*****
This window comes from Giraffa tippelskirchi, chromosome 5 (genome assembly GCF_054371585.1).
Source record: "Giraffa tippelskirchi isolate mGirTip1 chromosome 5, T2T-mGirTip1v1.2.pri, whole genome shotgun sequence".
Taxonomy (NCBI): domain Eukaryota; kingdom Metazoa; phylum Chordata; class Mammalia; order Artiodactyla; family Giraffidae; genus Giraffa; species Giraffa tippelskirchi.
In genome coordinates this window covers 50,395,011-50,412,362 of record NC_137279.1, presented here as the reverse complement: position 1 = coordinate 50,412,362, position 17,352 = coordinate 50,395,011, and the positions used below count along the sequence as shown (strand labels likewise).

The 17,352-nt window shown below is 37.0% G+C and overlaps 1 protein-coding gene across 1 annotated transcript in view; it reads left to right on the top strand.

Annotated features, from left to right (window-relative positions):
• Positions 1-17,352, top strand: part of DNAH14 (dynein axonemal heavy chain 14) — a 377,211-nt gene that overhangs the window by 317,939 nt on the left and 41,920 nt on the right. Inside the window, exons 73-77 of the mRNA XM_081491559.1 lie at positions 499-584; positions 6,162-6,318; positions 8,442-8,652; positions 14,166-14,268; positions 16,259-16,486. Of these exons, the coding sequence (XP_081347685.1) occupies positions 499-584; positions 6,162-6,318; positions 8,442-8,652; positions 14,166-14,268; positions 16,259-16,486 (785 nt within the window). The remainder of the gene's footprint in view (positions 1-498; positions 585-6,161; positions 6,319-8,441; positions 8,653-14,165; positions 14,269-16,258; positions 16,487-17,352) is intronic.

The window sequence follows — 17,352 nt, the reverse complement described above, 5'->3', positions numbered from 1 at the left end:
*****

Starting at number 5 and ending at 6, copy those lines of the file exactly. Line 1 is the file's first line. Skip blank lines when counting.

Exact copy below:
The 17,352-nt window shown below is 37.0% G+C and overlaps 1 protein-coding gene across 1 annotated transcript in view; it reads left to right on the top strand.

Annotated features, from left to right (window-relative positions):